6. Yes, it does that.. but it's hardly necessary for the reader to be told the letter would be wet as well as the raven. The reader knows those in WF have been speculating about exactly where Stannis was .. their scouts had not been returning... then many assume he's close outside the gates when the horns and drums begin, and so on. So when Theon sees Rhodry, bird on arm and Roose, letter in hand, suddenly announcing Stannis' location, we know the message has just arrived, anyway. Just as Rhodry dutifully delivers the letter even in the midst of mayhem, Clydas has previously been very prompt in delivering letters to Jon - at the practice yard, during Alys' wedding feast, etc. ... All of this makes me think it's intended to be a clue. Acording to the vídeo there are 18 days between alys/tycho arriving and alys wedding. It is enough time for tycho to arrive at the Wall on the same day as her and be long gone when she marries. The raven you are talking about isn t the one in the Theon chapter? I think it is believed they are trying to interfere with theon's fate so there isn t really a reson for us to assume that the ravens of winterfell are also being controled... Perhaps I need to watch again I thought PJ had Tycho at the wall or just leaving at the time of the wedding .. With the ravens, we come up against my assumptions/predictions .. which differ from his. Yes, I am talking about Arnolf's WF ravens in the new Theon chapter. In WF, it appears that Bran is able to reach Theon to an extent and in WF are many ravens, some Luwin's birds and some wild ones. I'd suggest there may even be some of the CotF ravens among the wild ones (in other words, easily inhabitable). Through the tree, Bran will have witnessed Theon and the spearwives discussing the escape plan. A raven (or two) could follow Theon and Jeyne as we've seen them follow other characters. In ADWD, The Sacrifice , Asha emerges from the dining hall to see a raven pecking at one of the burned corpses.Then Tycho, Theon et al arrive. Then we move on to the Theon chapter with Arnolf's ravens demanding with Asha that Theon be taken to the tree. I've come to think that Stannis will have changed his mind and sent Theon with Tycho and Jeyne... and that somehow he'll become convinced that those ravens can fly to Castle Black. I think Theon will be proved right and that Ramsay will arrive, only to follow on Theon and Jeyne's trail. Then (supposedly dead) Stannis will try to write to Jon (purporting to be Ramsay) to warn Jon that Ramsay is on his way using one of the ravens. This letter would arrive wet, as would any letter written by Mance or Ramsay.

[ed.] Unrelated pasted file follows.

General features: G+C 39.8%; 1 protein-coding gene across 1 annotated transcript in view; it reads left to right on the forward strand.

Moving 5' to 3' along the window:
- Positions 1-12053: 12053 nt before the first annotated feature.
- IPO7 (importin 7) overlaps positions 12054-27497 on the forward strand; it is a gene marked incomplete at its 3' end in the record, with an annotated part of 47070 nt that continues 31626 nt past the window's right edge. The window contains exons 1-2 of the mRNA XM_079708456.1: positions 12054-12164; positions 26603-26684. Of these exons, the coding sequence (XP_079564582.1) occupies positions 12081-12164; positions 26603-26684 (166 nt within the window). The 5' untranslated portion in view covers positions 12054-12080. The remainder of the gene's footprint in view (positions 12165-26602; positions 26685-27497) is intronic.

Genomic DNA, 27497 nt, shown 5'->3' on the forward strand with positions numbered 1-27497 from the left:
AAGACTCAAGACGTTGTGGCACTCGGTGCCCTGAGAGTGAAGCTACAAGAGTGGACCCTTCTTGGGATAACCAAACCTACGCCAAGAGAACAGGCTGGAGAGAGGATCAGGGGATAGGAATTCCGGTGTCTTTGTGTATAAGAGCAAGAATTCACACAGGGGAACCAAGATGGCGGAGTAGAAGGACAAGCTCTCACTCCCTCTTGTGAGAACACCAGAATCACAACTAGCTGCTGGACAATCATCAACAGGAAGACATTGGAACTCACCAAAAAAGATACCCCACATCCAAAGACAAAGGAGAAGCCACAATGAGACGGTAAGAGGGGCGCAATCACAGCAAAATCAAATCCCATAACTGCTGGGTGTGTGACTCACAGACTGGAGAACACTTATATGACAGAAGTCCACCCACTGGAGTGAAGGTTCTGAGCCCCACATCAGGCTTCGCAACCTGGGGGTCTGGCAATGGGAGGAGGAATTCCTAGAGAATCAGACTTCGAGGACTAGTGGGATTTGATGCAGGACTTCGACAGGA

7. Oh, PJ,,, (sigh).. Kudos for attempting to track the moon so closely, but there's still wiggle room, and the assumptions get in the way. e.g.. Tycho was at the wall when Alys arrived but would have been long gone by the time of the wedding and Val's arrival. And for me (Har!), assuming the letter must have been sent from WF is premature. The smarter white raven speculation is bizarre, considering he completely ignores that Arnolf's apparent WF ravens begin to behave just like Mormont's raven, and might be guided by Bran and Bloodraven ...
  8. Another hint for those who think the pink/bastard letter was edited and re-copied before it was delivered to Jon ... from ADWD, Theon chapter ... "I see you all want blood," the Lord of the Dreadfort said. Maester Rhodry stood beside him, a raven on his arm. The bird's black plumage shone like coal oil in the torchlight. Wet, Theon realized. And in his lordship's hand, a parchment. That will be wet as well. If Arnolf's message to Roose was wet, the parchment given to Jon certainly should have been and should have been one of the things immediately noticeable about it. Travelling much farther, it should have been pretty sodden, but no-one present comments on it and Jon doesn't even think of it. I must have read past that tid-bit a gazillion times without noticing, though I subscribe to the editing theory for plenty of other reasons. I can't think why GRRM would have Theon take note of it, except for comparison, later. It doesn't make a whit of difference to Theon's storyline, but can be very relevant to Jon's.